San Francisco Residents Using Traffic Cones to Disable Robotaxis
San Francisco Activists Use Traffic Cones to Disable Robotaxis
A decentralized group of activists in San Francisco has found a way to disable Cruise and Waymo robotaxis by placing traffic cones on the vehicles' hoods. This prank, known as the "Week of Cone," has gained popularity on Twitter and TikTok, as residents express their frustration with malfunctioning robotaxis and traffic congestion caused by them. The protest coincides with an upcoming hearing that could potentially expand the robotaxi services offered by Waymo and Cruise in San Francisco.
The California Public Utilities Commission (CPUC) is expected to approve the expansion of autonomous vehicle passenger services by both companies on July 13. While the CPUC does not grant permission for companies to operate autonomous vehicles on public roads (that falls under the Department of Motor Vehicles' jurisdiction), it does authorize them to charge passengers fares, which is crucial for scaling robotaxi and autonomous delivery operations.
In May, despite opposition from city agencies and residents, the CPUC published draft resolutions in favor of the expansion. Critics have raised concerns about the negative impacts of robotaxis, including traffic disruptions, interference with public transit and emergency services, and the potential elimination of taxi and ride-hail driver jobs.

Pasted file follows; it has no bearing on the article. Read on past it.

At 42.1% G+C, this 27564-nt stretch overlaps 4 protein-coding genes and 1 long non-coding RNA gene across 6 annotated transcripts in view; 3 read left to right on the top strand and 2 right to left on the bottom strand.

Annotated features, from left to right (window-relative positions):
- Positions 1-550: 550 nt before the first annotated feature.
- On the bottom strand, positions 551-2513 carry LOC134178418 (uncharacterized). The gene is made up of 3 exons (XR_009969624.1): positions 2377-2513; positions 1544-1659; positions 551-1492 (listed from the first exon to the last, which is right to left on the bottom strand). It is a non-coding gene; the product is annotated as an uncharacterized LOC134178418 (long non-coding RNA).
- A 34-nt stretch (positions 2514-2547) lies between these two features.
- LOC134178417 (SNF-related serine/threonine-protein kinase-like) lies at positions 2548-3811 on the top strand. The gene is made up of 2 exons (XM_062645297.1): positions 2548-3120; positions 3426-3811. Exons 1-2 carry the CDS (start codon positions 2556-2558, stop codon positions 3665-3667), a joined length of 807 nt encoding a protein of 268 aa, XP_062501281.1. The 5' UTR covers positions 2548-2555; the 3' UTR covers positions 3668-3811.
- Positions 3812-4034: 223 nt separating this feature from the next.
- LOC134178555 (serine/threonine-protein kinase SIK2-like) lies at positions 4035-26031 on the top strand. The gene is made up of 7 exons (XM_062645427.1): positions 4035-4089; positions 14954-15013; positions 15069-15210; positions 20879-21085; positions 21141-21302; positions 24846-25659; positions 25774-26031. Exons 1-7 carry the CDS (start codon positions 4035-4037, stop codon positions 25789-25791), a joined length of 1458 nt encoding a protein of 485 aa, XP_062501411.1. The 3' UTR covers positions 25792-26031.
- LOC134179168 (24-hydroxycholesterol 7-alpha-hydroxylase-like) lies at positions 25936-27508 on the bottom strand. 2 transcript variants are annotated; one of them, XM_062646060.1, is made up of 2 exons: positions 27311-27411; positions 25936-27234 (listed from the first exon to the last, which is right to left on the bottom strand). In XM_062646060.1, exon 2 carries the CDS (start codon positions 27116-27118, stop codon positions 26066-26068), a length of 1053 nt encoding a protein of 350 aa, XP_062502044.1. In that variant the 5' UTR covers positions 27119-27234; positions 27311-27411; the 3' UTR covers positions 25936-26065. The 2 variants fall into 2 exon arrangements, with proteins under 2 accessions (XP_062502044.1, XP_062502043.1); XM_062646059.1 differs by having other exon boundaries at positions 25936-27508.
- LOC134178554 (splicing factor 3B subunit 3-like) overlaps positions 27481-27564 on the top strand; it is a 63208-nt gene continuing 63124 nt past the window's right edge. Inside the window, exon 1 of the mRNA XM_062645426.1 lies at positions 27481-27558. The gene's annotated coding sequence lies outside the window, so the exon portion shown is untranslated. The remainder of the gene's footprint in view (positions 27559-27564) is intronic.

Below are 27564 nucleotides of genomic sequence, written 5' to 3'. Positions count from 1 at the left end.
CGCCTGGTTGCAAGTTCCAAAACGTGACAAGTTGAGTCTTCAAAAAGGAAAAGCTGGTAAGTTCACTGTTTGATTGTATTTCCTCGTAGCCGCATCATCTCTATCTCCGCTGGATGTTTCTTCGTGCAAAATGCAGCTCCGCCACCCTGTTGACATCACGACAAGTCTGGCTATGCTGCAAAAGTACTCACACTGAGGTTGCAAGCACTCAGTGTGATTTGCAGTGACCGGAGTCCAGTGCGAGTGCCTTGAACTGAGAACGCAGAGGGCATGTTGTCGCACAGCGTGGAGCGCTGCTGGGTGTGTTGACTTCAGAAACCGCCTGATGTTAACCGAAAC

The cone campaign initiated by Safe Street Rebels aims to raise awareness and encourage more San Franciscans to submit public comments to the CPUC before the upcoming hearing. Videos shared on social media highlight the perceived failures of robotaxis, such as blocking traffic, colliding with pedestrians and animals (albeit unintentionally), and concerns about privacy infringements due to continuous surveillance.
While some of the claims made by the activists may be exaggerated, there have been instances of robotaxis causing traffic disruptions and accidents. It is important to note that no fatalities resulting from autonomous vehicles have occurred in San Francisco, although there have been notable incidents elsewhere. While law enforcement agencies have requested assistance from Cruise and Waymo in certain criminal investigations, there is no evidence to suggest a continuous surveillance partnership.
The activists emphasize the need for public input and caution when introducing autonomous vehicles to public roads, advocating for streets that prioritize people and public transit rather than profit-driven car companies.